Dolomite–magnesite formation and polymetallic mineralization in a rift-sag basin on the western margin of the Red Sea: Paleoenvironmental, hydrothermal, and tectonic implications

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Afify, A.M. and Sanz Montero, M. Esther and González Acebrón, Laura (2022) Dolomite–magnesite formation and polymetallic mineralization in a rift-sag basin on the western margin of the Red Sea: Paleoenvironmental, hydrothermal, and tectonic implications. Journal of sedimentary research, 92 (2). pp. 144-165. ISSN 1527-1404

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Official URL: https://doi.org/10.2110/jsr.2021.100



Abstract

The present study gives new insight on the formation conditions of dolomite and magnesite in an early–middle Miocene succession related to a half-graben rift-sag basin on the western margin of the Red Sea. The studied Miocene succession comprises two units of siliciclastic–carbonate rocks separated by a magnesite bed. The succession is enriched with epigenetic–supergenetic polymetallic minerals, dominated by zinc-bearing ferromanganese oxides. These represent oxidized Mississippi Valley-type deposits (MVT) formed during uplifting in late Miocene–Pliocene time. Multistage dolomitization (four dolomite types: D1–D4) and magnesite authigenesis, enhanced by tectonic uplifting and faulting related to the Red Sea rifting, have been recorded. The first dolomite phase (D1) is pervasive early diagenetic dolomicrite (replacement type), which is dominant in the lower unit. Magnesite occurs as microcrystalline aggregates exclusive to the lower unit, where its authigenesis was after D1 and before D2. Occurrence of magnesite was mostly related to a restricted environment in a sag fault-bounded basin with shallow evaporative hypersaline conditions in coastal areas. D2 dolomite occurs in the lower and upper units as replacement and/or cement type of medium- to coarse-crystalline dolomite crystals. The three magnesium-rich carbonates (D1, magnesite and D2) are related to successive events of sea-level fall and rise in mesohaline and hypersaline conditions. Enrichment of magnesite and D2 dolomite with Na (up to 2.16 wt.%) and Sr (up to 1483 ppm) supports their formation under more saline evaporative conditions if compared with D1 dolomite which was formed in near-normal sea water or mesohaline fluids. The third and fourth dolomite phases (D3 and D4) are late diagenetic pore-filling coarsely crystalline and zoned, and restricted mainly to faulted areas associated with the polymetallic ore deposits. Elemental analyses of the four dolomite phases show different chemistries, i.e., non-ferroan dolomites (D1 and D2), alternation of manganiferous and non-ferroan zones (D3) and/or ferroan-type dolomite (D4). Stable- isotope values of the four dolomite types (δ18OVPDB of –7.82‰ to –5.88‰) and geochemistry suggest involvement of shallow evaporative conditions in coastal areas, enhanced either by dry and hot climate or by hydrothermal process in their formation. Nonetheless, the localized occurrence of D3 and D4 types along the faults, their concomitant occurrence with the epigenetic–supergenetic polymetallic ore deposits, and the preservation of unaltered feldspar grains ruled out the meteoric-water interaction and reinforce the fault-controlled and deep-seated hot fluid evolution for these two dolomite types. The underlying ultramafic and serpentinite rocks along with the intercalated magnesium-rich clays and/or the modified seawater most probably played a critical role in the diagenesis and/or precipitation of dolomite and magnesite. The proposed model can contribute to better understanding the genetic mechanisms of magnesite and dolomite hosted by mixed siliciclastic–carbonate deposits and their relations with MVT mineralization conditions in rift basins.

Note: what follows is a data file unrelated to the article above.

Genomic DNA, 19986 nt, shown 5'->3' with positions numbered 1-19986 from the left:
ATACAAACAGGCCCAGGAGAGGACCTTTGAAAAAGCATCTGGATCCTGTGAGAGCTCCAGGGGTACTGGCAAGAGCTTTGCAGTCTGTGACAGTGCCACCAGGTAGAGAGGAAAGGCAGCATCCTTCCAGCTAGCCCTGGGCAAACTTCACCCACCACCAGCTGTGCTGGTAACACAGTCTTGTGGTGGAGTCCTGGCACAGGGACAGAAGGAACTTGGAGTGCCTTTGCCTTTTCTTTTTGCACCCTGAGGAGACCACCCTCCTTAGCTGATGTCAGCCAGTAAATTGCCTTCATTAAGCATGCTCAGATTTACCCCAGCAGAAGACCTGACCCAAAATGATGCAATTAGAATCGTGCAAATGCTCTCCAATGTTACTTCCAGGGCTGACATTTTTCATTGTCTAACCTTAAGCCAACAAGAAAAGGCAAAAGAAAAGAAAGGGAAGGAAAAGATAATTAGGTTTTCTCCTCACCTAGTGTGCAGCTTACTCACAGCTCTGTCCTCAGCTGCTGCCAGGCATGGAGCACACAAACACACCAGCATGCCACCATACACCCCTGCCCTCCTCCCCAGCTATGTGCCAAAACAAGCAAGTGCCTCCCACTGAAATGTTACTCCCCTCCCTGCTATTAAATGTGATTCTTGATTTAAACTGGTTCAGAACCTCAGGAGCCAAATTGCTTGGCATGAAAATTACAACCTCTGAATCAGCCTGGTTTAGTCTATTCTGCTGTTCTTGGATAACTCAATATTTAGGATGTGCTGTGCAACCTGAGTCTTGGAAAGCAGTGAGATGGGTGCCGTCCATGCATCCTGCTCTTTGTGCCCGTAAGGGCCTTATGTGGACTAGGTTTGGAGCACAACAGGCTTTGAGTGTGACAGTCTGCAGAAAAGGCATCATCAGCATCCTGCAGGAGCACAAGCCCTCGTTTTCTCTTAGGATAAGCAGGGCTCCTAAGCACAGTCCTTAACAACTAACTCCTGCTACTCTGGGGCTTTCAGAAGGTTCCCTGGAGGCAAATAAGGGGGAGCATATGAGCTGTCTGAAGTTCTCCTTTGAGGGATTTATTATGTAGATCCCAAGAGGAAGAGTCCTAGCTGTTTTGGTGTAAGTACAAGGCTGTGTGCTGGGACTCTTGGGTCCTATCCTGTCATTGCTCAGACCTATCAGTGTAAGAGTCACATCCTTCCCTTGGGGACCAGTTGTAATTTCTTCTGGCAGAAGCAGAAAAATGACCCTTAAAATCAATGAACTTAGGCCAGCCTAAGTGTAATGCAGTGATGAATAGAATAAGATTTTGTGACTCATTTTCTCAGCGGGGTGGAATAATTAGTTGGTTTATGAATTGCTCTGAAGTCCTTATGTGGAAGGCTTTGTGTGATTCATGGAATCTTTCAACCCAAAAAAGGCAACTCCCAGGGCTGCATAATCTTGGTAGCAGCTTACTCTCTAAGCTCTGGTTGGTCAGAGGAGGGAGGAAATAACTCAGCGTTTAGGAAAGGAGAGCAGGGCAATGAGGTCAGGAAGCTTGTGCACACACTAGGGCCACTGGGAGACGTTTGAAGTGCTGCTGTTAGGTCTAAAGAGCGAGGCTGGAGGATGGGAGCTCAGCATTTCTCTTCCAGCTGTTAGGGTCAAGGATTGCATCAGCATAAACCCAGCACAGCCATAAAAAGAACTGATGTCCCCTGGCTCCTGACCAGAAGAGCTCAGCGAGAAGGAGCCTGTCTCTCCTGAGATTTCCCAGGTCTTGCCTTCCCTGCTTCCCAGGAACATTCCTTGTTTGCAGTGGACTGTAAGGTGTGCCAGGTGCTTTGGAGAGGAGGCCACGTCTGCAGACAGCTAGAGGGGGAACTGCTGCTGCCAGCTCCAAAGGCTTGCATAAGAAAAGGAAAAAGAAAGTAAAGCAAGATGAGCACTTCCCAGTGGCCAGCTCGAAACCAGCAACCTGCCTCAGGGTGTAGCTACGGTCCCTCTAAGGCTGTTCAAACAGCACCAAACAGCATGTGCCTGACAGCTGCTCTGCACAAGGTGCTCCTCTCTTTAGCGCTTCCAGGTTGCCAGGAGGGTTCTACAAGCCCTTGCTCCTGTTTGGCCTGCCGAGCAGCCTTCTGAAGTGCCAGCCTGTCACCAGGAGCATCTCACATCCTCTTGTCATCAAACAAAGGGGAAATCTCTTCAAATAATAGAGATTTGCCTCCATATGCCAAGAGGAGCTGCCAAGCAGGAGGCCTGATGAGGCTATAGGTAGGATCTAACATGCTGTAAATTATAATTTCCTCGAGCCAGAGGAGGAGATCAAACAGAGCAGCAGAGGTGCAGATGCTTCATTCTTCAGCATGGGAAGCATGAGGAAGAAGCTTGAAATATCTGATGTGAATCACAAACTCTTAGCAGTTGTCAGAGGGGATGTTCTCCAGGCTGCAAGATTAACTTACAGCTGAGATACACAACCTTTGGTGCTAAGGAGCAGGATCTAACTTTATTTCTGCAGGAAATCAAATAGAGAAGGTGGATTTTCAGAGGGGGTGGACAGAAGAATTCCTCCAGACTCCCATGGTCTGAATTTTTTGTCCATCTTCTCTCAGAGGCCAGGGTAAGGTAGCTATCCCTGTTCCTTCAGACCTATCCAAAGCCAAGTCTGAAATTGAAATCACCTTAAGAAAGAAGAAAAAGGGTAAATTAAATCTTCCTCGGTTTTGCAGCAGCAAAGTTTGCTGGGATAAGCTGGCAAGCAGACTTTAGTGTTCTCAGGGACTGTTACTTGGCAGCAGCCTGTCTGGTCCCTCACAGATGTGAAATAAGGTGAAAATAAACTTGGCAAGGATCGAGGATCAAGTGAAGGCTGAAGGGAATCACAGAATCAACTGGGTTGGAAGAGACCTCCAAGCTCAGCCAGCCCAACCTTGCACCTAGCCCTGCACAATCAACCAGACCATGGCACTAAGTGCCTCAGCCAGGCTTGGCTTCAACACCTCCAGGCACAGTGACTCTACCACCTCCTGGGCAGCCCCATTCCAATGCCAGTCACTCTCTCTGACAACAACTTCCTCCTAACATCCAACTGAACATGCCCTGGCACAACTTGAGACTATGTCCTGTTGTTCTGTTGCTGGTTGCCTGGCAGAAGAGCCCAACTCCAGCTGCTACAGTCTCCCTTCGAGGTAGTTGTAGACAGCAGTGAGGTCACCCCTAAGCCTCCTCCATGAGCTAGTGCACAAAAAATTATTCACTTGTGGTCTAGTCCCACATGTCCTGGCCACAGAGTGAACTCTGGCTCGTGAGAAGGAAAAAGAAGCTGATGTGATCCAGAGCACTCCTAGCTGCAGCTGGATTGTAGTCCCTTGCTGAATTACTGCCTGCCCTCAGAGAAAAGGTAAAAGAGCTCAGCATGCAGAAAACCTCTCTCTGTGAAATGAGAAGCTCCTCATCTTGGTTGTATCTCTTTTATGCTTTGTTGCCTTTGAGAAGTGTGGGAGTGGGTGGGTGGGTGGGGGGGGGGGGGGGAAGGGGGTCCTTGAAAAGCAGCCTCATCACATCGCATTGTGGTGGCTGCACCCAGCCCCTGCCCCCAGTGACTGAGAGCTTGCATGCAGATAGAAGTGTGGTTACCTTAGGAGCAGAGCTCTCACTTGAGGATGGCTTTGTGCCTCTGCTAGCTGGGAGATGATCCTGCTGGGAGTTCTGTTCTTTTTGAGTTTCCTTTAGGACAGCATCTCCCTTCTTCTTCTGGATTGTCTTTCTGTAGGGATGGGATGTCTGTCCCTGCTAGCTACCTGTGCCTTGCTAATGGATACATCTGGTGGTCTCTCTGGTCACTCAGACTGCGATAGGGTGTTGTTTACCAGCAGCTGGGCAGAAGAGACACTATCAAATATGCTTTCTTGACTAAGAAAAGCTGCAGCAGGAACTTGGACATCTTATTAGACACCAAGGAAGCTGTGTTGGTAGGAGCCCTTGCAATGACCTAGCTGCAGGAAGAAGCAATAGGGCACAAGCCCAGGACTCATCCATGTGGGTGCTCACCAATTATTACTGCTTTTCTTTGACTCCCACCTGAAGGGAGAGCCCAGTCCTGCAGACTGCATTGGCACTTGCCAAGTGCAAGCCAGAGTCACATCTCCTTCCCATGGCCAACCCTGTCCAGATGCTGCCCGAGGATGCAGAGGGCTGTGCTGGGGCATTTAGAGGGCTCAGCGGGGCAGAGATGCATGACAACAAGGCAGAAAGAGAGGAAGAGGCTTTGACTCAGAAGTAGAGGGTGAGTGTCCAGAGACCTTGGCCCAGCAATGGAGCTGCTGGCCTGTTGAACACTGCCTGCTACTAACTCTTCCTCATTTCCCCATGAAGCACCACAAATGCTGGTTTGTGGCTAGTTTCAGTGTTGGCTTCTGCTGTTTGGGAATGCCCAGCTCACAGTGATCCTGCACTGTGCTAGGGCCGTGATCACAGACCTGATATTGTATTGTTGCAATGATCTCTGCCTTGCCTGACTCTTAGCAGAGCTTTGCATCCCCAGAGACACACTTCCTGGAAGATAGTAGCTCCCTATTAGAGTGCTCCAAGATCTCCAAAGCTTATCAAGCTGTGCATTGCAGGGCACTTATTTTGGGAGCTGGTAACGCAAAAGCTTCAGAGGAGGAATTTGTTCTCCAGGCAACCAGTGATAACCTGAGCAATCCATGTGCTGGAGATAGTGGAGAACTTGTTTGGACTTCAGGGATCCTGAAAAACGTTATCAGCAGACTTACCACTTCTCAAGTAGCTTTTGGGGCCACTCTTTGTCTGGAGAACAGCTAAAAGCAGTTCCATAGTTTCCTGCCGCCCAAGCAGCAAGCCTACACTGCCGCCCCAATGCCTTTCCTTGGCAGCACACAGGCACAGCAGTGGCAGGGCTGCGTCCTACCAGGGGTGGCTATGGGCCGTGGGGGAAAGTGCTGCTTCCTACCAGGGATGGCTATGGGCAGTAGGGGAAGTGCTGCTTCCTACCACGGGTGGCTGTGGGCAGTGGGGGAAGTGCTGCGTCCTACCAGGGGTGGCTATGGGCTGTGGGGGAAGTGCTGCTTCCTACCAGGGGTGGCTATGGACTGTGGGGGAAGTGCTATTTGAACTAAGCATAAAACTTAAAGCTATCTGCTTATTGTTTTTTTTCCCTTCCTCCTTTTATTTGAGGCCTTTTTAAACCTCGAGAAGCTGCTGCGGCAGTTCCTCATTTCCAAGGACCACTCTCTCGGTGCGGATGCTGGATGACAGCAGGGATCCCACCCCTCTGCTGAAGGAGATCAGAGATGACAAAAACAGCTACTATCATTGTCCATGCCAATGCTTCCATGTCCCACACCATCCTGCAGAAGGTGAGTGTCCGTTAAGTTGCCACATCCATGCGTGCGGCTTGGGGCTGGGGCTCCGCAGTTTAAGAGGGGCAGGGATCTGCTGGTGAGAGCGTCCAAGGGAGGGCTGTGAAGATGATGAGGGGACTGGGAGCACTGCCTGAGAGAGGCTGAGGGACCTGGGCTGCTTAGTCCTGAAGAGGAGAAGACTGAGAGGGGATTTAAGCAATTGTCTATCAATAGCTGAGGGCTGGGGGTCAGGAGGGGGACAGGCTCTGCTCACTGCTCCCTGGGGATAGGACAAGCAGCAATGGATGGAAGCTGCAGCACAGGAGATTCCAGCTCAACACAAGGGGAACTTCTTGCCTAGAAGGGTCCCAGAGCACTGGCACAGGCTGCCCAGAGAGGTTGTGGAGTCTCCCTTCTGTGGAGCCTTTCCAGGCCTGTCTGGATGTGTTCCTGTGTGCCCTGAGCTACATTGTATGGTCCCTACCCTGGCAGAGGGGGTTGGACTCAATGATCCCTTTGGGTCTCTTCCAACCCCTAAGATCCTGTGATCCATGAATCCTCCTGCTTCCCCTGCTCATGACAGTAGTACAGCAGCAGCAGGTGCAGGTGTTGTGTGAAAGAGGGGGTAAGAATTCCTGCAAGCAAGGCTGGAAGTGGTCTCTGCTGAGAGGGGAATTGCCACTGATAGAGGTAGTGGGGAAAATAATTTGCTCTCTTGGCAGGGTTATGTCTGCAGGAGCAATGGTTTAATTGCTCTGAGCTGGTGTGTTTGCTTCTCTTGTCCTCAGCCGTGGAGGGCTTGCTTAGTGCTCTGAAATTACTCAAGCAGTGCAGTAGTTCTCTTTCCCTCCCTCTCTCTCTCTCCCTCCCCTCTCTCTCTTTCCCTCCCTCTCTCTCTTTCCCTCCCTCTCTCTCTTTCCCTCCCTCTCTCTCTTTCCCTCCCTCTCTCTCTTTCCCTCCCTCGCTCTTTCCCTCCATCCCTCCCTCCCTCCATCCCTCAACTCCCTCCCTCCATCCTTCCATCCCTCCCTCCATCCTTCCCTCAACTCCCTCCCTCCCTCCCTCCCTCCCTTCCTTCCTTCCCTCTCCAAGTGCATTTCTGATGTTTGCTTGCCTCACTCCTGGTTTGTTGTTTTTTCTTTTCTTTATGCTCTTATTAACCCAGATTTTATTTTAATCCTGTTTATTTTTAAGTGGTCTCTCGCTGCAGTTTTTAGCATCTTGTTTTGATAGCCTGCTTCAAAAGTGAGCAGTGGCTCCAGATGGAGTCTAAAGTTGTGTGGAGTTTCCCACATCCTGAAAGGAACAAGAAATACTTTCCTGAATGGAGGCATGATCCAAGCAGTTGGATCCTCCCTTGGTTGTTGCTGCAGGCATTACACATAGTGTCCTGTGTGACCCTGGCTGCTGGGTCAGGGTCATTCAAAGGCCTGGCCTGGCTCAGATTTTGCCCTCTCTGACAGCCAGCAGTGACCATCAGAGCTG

Item Type:Article
Subjects:Sciences > Geology > Mineralogy
ID Code:71511
Deposited On:28 Mar 2022 15:17
Last Modified:30 Mar 2022 08:07

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